In 2005 the United States Supreme Court ruled that the death sentence for juveniles (under the age 18) was unconstitutional- until that time teenagers like yourself  (in some states) weren’t sitting in class they were sitting on death row instead.  Author Susan Kuklin gave these prisoners or their families a chance to share their stories with the world in her book, No Choirboy.

In these eye opening accounts, you  may question whether the teen deserved their sentence.  Like Roy, who was involved in a murder with 3 other guys who all got off, while he received the death penalty.  Or there are others like Mark and Nanon, who openly admit their crimes. There are teens who didn’t make it off death row who’s stories are shared by their family members

By Colleen, Teen Services Librarian on October 21, 2011 Categories: Nonfiction, Staff Pics

10 Reviews by You

 Airborn Airborn by Kenneth Oppel

Airborn is a terrific book with a take on the past with a fantasy twist.  This book pulls the reader in with tales of pirates, airships, and mysterious creatures known to the main characters as “cloud cats”.

review submitted by Marie

 Ttfn ttfn by Lauren Myracle

This book has a lot of drama.  It also is the sequel to ttyl.  Maddie, Angela, and Zoe all just turned 16 and have been having a fun time.  Until one day Angela gets very bad family news.  Also, Zoe has a big secret she told Maddie but never Angela, and Zoe just can’t tell her.

review submitted by Carrie

 My sisters keeper My Sister’s Keeper by Jodi Picoult

This was a sad but touching novel.  It showed how important family is in a crisis, and how not many things can break the bond made from parents to their child.  This book made me very emotional and it was very well written.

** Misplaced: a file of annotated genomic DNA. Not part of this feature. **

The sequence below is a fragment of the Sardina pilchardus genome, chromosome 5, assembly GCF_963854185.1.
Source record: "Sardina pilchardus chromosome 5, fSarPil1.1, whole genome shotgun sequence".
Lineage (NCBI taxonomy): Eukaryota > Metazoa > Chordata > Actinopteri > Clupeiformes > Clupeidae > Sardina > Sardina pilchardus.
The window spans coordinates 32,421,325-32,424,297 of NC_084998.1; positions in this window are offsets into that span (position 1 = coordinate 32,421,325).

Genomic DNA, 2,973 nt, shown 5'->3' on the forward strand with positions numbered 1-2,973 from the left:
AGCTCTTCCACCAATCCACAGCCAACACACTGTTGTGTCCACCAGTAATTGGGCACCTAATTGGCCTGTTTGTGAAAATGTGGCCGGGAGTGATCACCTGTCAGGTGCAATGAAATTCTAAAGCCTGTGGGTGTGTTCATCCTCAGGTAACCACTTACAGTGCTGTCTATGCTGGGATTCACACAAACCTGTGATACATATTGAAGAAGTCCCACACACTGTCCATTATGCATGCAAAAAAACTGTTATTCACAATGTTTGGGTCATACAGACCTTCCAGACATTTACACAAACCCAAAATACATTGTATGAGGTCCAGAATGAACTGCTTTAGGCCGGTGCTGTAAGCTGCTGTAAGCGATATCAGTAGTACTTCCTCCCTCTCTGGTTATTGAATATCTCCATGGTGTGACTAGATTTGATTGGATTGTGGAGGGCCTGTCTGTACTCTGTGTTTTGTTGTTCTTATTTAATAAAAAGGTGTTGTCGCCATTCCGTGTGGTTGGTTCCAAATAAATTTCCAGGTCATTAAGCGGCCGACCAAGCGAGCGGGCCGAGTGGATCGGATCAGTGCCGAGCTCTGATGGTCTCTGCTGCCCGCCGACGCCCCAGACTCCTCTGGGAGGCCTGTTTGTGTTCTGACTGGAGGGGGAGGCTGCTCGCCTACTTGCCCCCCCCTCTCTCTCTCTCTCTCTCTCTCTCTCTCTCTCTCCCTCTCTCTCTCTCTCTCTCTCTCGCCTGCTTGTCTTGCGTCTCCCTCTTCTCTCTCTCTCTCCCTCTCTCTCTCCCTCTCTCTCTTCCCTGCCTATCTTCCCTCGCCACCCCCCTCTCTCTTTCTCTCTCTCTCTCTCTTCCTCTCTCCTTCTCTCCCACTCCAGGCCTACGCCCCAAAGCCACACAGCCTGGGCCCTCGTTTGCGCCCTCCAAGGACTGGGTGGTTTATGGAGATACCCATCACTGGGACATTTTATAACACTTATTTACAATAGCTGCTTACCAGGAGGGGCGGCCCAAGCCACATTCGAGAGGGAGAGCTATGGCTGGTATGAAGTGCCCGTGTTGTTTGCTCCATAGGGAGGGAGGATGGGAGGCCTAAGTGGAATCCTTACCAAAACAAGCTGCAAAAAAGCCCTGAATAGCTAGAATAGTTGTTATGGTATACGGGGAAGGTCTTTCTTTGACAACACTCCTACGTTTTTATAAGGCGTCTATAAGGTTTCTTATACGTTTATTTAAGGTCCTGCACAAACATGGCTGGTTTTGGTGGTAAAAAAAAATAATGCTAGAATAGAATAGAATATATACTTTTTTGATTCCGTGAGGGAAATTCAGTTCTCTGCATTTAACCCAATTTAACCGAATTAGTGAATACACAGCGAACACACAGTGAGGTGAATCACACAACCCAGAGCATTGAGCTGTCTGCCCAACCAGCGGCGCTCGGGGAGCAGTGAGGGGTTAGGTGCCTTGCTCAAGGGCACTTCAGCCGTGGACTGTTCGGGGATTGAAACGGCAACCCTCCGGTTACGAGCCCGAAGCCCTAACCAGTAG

review submitted by Pooja

 Leviathan    Leviathan by Scott Westerfeld

Leviathan takes place during WWI.  Alek is on the run, trying to escape the Germans alive.  Deryn, disguised as a boy, joins the British air force.  Together they try to escape both of their pasts.

review submitted by Ariel

 Bone Handbook Bone Handbook by Jeff Smith

This book was cool because you get to learn the stories behind everything in the Bone series.

review submitted by Keandrea

Shug Shug by Jenny Han

I liked this book because it was well written with emotion and I could really relate to the 12 year old girl.  The girl is discovering the changes in middle school and in life.  She starts to learn the true meaning of friendship and to always be yourself.

review submitted by Clara

 Listen Listen by Rene Gutteridge

Listen is a book about what happens in a small town when people’s conversations they had were recorded and posted on a website.  It shows how the little things one says in private can turn friends against each other and also how harmful words can be.

reviews submitted by Joshua

 Iqbal Iqbal by Francesco D’Adamo

Fatima works in a carpet factory and then a boy Iqbal comes along.  Iqbal shows Fatima the truth about her life to come, and teaches her many things.  This interesting book is based on a true story and is a must read this summer.

review submitted by Madden

 HungerGames The Hunger Games by Suzanne Collins

The Hunger Games, part of a series, is an amazing book.  It is thrilling, romantic, and adventurous.  This book would satisfy even the most picky readers with it’s great plot.

review submitted by Jimmy

 Bad Girls dont Die Bad Girls Don’t Die by Katie Alender

This book is great for readers who love haunted-ness.  I know I was scared to go into our basement alone for days, but I didn’t regret reading this book.  You’re sister is possessed and wants to kill you–not only you but your mom, too. There’s also at least 20 more girls and women she wants to kill.  Why?  You know you have to find out why, to save your life, your mom’s life, the other girls’ lives, and your sister’s life.

review submitted by Pooja

By Colleen, Teen Services Librarian on September 21, 2011 Categories: Fiction, Nonfiction

10 Reviews by You

 Secretariat Secretariat

I saw the movie Secretariat, which was really good. It is a true story about a horse named Secretariat who competes in horse races all over and tries to win. I would definitely recommend this movie to everyone no matter the age… It is rated PG and is a really good true story about the life of owning horses. It just came out on DVD recently and I just saw it for the first time.